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Photo Information

HADITHA, Iraq (May 25, 2005)- Cpl. Newton, the squad leader of 3rd Squad, 3rd Platoon, Company K, 3rd Battalion, 2nd Marine Regiment, Regimental Combat Team-2 posts security during a sweep of northern Haditha. Kilo Co. was supporting 3rd Bn., 25th Marines during Operation New Market to clear the city. (Official U.S. Marine Corps photo by Lance Cpl. Lucian Friel (RELEASED)

Photo by Lance Cpl. Lucian Friel

3/2 ends deployment in Al Qaim, returns to US

20 Sep 2005 | Lance Cpl. Lucian Friel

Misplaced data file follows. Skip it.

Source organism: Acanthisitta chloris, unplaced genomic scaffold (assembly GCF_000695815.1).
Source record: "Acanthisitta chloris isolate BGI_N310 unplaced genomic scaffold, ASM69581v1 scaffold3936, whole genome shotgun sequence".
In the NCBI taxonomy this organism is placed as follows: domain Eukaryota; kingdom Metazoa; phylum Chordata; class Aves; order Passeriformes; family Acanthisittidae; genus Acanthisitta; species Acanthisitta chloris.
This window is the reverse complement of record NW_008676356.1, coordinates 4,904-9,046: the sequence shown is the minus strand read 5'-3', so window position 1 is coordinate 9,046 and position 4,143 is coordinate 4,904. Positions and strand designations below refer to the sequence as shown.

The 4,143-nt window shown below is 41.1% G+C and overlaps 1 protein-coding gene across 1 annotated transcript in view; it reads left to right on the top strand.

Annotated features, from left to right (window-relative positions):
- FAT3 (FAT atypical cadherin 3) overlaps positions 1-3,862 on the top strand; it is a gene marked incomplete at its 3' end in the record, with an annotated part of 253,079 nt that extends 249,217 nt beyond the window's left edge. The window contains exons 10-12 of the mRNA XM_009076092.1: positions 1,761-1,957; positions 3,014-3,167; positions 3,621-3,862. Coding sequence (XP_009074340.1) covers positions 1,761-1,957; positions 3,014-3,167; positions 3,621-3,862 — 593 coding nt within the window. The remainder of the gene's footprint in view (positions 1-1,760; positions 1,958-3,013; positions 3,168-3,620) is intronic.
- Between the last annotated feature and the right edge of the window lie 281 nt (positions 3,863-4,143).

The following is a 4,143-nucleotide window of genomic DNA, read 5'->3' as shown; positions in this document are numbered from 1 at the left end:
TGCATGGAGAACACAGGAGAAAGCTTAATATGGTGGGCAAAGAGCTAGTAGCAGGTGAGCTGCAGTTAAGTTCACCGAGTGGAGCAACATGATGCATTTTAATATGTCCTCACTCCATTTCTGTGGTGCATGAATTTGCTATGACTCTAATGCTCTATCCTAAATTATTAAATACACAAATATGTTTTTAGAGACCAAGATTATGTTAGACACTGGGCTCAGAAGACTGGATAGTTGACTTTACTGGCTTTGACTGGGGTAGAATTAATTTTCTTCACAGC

In February, the Marines and sailors of 3rd Battalion, 2nd Marine Regiment, Regimental Combat Team-2 deployed to the relatively lawless area of Iraq, Al Qa’im, about 20 miles from the Iraqi-Syrian border.Seven months and three major operations later, the Marines and Sailors of Task Force 3/2 celebrated the accomplishments of their deployment and their return home to the United States. Lt. Col. Tim Mundy, the commanding officer of 3/2, explained his battalion’s mission here in Western Iraq.“Our mission was to disrupt and interdict insurgent activity out here in the west. We disrupted their operations so they couldn’t push further east into Ramadi and other capital cities of Iraq,” Mundy explained.INDIA STANDS UPTheir mission and abilities were put to the test on April 11 at Camp Gannon in Husaybah, Iraq, when Company I faced an organized attack from insurgents trying to break through the camp’s perimeter and kill Marines and Sailors.The insurgents attacked the camp with two back-to-back suicide vehicle borne improvised explosive devices and constant heavy small arms fire.The Marines of Company I were able to repel the attack due to a large counter-attack conducted by the entire camp. They only had three Marines medically evacuated for minor injures. All three were able to return to duty.“It was inspiring to see a company of Marines fight back like they did. These Marines were calm against a raging storm,” Capt. Frank Diorio, commanding officer of Company I, continued. “I truly am humbled to be amongst them.”One month after the attacks at Camp Gannon, the Marines of the battalion launched what would be one of the largest offensive operations since the operations to clear the city of Fallujah, Iraq, in November 2004.MATADOROperation Matador was conducted from May 7-15 to clear the region north of the Euphrates River above Al Qa’im.“Nobody had really been north of the river in probably a year, except for maybe one small helicopter raid. It was just a tough area to get into,” Mundy continued. “It was a safe haven for foreign fighters up there, and we were able to push north of the river and fight through that whole area.”The Marines were engaged by the enemy from the very beginning of the operation. They found themselves in a firefight in the town of New Ubaydi, Iraq on May 8. The firefight lasted the entire day, the Marines killing 60 insurgents.All in all, Marines estimated they killed over 100 insurgents and detained 39 in their weeklong sweep.INSURGENTS FEEL THE SPEARIn the end, Operation Matador led to another major operation in late June, this time in the city of Karabilah, Iraq. The operation was Spear.“Through Matador we learned that there were a lot of foreign fighters right there in central Karabilah, so we went through that area and cleared it,” Mundy said.According to Mundy, the battalion accomplished a lot during the operation including freeing tortured Iraqi civilians.“We freed some Iraqi citizens who were being tortured by the terrorists, discovered a lot of intelligence, paper work and weapons. We accomplished a lot in that stronghold in an urban area, which was difficult to fight through,” Mundy explained.The Marines were engaged in a five-hour firefight at the beginning of the operation, which ended up being a proving point for the Marines and the Iraqi Security Forces attached to the battalion.“My first thought when it started was to get cover and find out where they were at. Once I realized where the enemy fire was coming from I went to work,” said 19-year-old Lance Cpl. Nathan W. Pesch-Scott a squad automatic weapon gunner with Company K.“After seeing the ISF that day, from my point of view, I definitely believe they will eventually have the ability to take control of this country,” continued the Laingsburg, Mich., native. “They impressed me. That was an intense fight that no one at home could ever truly understand, and those guys proved themselves.”THE QUICK STRIKEAfter Spear, in early August, the Marines of the battalion we called on to clear the city of Haqlayniah 100 miles southeast of Al Qa’im, during Operation Quick Strike, after their fellow Marines of 3rd Battalion, 25th Marines lost 20 Marines in only two days.Sgt. Jeffery J. Swartzentruber, a squad leader with Company K, explained how it felt conducting the operation.“It felt good to know that we were helping fellow Marines who are having a hard time,” said the 2000 Tarravella High School graduate.During the operation the Marines did what they did so often. They cleared a large urban city, which according to Mundy was incredible to watch them do.“We pushed companies through areas which required the Marines to be violent against the enemy when he fights, and then turn around and deal with civilians and families. They did an amazing job of that,” Mundy explained.LOOKING BACKMundy recalled what he was expecting when he and his battalion first deployed here.“It was hard to anticipate everything that we ran into out here; India Company fighting off the attack that the enemy ran against Camp Gannon in April for instance. The multiple SVBIEDs in a real complex attack,” he continued. “All the mines we ran into. I was reading all the intelligence and talking to 1/7 (1st Battalion, 7th Marine Regiment, the unit 3/2 replaced) before we came out here, so I had a pretty good idea of what we were getting into, but the amount of mines that we’ve run into was more than I originally thought.”According to the Marines of Company A, 4th Combat Engineers Battalion, attached to 3/2, the Marines unearthed 52 mines, had 10 mine strikes, found 20 weapons caches, discovered 32 IEDs and three IED factories.When Mundy looked back on this deployment, he made it very clear that it has been the highlight of his career.“I look at everything that the Marines of the battalion have done and I am proud of it. This deployment has really been the highlight of my career, because you’re getting to do what you train to do and seeing what young Marines can do,” Mundy continued. “It’s really amazing to watch young Marines step up and taking charge; the dangers we’ve faced and what they’ve done in that threat.”When asked about how many insurgents his battalion killed, Mundy replied, “I deliberately avoid thinking about that, because in my opinion, no amount of dead terrorists will equal the loss of one of our guys. We certainly have done our fair share of removing a lot of the insurgents and terrorists from the planet, so I’ll leave it at that.”Although the Marines of 3/2 had great success, it didn’t come with out a heavy price. They suffered the loss of three Marines who fought with honor and made the ultimate sacrifice: Lance Cpl. Kevin Smith, 20, a rifleman with Headquarters and Service Company, Lance Cpl. Lawrence R. Philippon, a rifleman with Company K and Lance Cpl. Adam J. Crumpler, also a rifleman with Company K.Mundy explained how the battalion dealt with the losses.“You always think about the guys you lose. I think the Marines and sailors did a tremendous job of honoring their sacrifice by continuing the mission,” Mundy said.As the Marines and sailors continued the mission in Western Iraq and now have finished their deployment, Mundy summed up the deployment by crediting his small unit leaders and young Marines with the battalion’s success.“With the success of all our operations and day to day tasks out there I can never say enough about how great our young Marines and small unit leaders are when put to the test,” Mundy continued. “They stepped up and really surpassed my expectations. So I hope people look at our success out here and realize that it was done on the backs of those Marines.”